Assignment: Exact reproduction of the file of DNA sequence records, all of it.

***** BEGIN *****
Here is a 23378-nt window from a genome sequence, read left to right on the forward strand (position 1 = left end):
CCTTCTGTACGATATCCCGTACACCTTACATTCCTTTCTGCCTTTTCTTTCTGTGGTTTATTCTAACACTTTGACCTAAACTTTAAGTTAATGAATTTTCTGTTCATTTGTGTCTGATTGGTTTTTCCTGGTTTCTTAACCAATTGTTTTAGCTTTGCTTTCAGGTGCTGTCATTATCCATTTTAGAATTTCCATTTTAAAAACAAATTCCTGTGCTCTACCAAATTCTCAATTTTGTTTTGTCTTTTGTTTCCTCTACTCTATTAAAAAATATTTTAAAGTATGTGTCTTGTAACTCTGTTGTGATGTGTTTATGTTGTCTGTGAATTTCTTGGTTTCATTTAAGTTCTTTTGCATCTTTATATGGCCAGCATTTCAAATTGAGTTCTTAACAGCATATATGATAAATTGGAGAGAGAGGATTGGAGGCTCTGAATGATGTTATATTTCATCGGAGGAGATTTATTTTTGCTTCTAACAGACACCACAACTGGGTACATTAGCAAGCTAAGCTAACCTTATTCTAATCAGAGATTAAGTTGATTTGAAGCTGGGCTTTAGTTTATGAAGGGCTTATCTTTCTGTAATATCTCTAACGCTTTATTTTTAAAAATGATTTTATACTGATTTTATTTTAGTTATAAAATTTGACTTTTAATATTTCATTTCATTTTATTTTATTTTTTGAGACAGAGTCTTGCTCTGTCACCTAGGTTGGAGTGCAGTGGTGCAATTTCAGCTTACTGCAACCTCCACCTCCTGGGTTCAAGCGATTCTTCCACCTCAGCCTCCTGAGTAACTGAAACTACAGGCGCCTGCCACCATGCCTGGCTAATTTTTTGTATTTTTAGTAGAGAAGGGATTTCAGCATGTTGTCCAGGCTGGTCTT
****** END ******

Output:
Here is a 23378-nt window from a genome sequence, read left to right on the forward strand (position 1 = left end):
CCTTCTGTACGATATCCCGTACACCTTACATTCCTTTCTGCCTTTTCTTTCTGTGGTTTATTCTAACACTTTGACCTAAACTTTAAGTTAATGAATTTTCTGTTCATTTGTGTCTGATTGGTTTTTCCTGGTTTCTTAACCAATTGTTTTAGCTTTGCTTTCAGGTGCTGTCATTATCCATTTTAGAATTTCCATTTTAAAAACAAATTCCTGTGCTCTACCAAATTCTCAATTTTGTTTTGTCTTTTGTTTCCTCTACTCTATTAAAAAATATTTTAAAGTATGTGTCTTGTAACTCTGTTGTGATGTGTTTATGTTGTCTGTGAATTTCTTGGTTTCATTTAAGTTCTTTTGCATCTTTATATGGCCAGCATTTCAAATTGAGTTCTTAACAGCATATATGATAAATTGGAGAGAGAGGATTGGAGGCTCTGAATGATGTTATATTTCATCGGAGGAGATTTATTTTTGCTTCTAACAGACACCACAACTGGGTACATTAGCAAGCTAAGCTAACCTTATTCTAATCAGAGATTAAGTTGATTTGAAGCTGGGCTTTAGTTTATGAAGGGCTTATCTTTCTGTAATATCTCTAACGCTTTATTTTTAAAAATGATTTTATACTGATTTTATTTTAGTTATAAAATTTGACTTTTAATATTTCATTTCATTTTATTTTATTTTTTGAGACAGAGTCTTGCTCTGTCACCTAGGTTGGAGTGCAGTGGTGCAATTTCAGCTTACTGCAACCTCCACCTCCTGGGTTCAAGCGATTCTTCCACCTCAGCCTCCTGAGTAACTGAAACTACAGGCGCCTGCCACCATGCCTGGCTAATTTTTTGTATTTTTAGTAGAGAAGGGATTTCAGCATGTTGTCCAGGCTGGTCTT